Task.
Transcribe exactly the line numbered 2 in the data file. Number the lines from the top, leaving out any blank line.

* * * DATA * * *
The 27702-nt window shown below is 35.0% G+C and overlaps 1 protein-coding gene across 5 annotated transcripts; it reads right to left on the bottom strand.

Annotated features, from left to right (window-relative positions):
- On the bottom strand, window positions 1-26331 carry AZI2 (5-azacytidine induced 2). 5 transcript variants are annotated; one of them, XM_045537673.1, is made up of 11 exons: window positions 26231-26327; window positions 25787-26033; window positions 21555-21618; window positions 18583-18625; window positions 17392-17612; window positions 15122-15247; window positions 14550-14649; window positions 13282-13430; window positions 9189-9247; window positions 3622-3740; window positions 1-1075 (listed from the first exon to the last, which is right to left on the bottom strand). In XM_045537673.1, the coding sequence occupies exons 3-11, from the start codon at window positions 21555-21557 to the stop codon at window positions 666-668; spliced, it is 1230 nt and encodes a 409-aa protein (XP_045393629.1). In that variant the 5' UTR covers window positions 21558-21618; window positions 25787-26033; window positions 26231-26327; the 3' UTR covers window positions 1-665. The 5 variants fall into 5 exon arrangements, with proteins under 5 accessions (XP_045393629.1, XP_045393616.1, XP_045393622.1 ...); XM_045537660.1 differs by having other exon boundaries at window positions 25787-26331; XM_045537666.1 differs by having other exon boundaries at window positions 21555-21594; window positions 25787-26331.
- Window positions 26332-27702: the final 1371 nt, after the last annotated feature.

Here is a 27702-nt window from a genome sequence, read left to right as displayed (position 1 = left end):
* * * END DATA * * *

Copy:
Annotated features, from left to right (window-relative positions):